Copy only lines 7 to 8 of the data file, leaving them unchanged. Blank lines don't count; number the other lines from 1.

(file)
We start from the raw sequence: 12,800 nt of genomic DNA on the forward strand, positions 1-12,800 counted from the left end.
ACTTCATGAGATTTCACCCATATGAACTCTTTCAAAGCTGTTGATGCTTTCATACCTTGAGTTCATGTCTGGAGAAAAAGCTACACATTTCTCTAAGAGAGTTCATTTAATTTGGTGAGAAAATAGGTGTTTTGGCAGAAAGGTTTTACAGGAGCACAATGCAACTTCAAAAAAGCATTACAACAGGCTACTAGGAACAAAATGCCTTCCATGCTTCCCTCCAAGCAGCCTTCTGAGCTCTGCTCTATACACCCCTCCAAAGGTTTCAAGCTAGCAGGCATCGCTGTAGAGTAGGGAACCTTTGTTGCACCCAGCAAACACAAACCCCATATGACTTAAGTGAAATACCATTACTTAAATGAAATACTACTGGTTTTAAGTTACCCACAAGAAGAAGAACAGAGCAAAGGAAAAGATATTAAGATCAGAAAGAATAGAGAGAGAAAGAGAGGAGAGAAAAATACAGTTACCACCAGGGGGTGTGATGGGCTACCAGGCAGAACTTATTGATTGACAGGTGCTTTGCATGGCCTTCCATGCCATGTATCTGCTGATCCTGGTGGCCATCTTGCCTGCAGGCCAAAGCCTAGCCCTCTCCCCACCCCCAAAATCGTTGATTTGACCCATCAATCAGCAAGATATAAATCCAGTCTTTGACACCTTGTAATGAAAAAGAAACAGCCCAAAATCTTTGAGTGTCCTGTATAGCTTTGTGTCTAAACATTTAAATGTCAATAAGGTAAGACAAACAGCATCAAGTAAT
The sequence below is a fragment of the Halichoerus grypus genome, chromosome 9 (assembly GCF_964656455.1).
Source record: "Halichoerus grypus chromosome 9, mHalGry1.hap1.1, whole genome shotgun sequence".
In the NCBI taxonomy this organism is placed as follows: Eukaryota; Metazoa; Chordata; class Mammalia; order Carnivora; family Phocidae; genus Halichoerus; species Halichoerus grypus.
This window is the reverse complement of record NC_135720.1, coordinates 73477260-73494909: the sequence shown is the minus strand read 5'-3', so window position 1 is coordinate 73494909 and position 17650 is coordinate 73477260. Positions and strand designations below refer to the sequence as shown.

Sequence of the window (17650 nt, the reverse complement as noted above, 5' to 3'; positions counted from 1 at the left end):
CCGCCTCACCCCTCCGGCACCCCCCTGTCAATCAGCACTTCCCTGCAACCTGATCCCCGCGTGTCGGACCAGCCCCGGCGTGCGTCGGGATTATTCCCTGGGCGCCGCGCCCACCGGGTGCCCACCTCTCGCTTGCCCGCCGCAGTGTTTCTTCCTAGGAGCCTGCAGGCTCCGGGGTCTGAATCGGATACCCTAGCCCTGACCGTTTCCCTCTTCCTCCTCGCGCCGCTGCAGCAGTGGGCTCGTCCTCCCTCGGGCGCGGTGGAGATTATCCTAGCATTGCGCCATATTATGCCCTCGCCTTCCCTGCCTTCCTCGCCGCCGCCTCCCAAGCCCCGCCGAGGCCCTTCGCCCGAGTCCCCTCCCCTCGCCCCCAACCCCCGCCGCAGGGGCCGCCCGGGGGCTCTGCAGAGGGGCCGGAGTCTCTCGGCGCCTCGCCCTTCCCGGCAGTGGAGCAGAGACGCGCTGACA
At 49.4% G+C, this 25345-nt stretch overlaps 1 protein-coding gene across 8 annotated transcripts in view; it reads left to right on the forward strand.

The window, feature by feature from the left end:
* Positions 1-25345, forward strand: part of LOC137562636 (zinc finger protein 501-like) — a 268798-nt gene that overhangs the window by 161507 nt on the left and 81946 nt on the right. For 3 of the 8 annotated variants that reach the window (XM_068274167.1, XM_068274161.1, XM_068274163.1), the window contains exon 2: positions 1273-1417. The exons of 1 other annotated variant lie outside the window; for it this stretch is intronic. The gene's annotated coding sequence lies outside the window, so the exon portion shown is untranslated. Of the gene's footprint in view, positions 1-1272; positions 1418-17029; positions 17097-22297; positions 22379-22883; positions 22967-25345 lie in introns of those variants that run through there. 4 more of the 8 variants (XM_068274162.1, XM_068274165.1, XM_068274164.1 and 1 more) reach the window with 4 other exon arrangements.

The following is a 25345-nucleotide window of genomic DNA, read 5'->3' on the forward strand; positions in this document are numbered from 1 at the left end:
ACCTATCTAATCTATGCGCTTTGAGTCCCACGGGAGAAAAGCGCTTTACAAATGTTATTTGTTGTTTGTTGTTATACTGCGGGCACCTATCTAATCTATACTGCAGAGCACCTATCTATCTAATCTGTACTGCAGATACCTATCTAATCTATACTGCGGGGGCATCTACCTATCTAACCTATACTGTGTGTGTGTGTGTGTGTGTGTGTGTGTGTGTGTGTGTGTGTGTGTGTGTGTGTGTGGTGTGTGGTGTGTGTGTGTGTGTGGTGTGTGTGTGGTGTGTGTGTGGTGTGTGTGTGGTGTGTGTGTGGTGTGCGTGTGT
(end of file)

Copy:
Sequence of the window (17650 nt, the reverse complement as noted above, 5' to 3'; positions counted from 1 at the left end):
CCGCCTCACCCCTCCGGCACCCCCCTGTCAATCAGCACTTCCCTGCAACCTGATCCCCGCGTGTCGGACCAGCCCCGGCGTGCGTCGGGATTATTCCCTGGGCGCCGCGCCCACCGGGTGCCCACCTCTCGCTTGCCCGCCGCAGTGTTTCTTCCTAGGAGCCTGCAGGCTCCGGGGTCTGAATCGGATACCCTAGCCCTGACCGTTTCCCTCTTCCTCCTCGCGCCGCTGCAGCAGTGGGCTCGTCCTCCCTCGGGCGCGGTGGAGATTATCCTAGCATTGCGCCATATTATGCCCTCGCCTTCCCTGCCTTCCTCGCCGCCGCCTCCCAAGCCCCGCCGAGGCCCTTCGCCCGAGTCCCCTCCCCTCGCCCCCAACCCCCGCCGCAGGGGCCGCCCGGGGGCTCTGCAGAGGGGCCGGAGTCTCTCGGCGCCTCGCCCTTCCCGGCAGTGGAGCAGAGACGCGCTGACA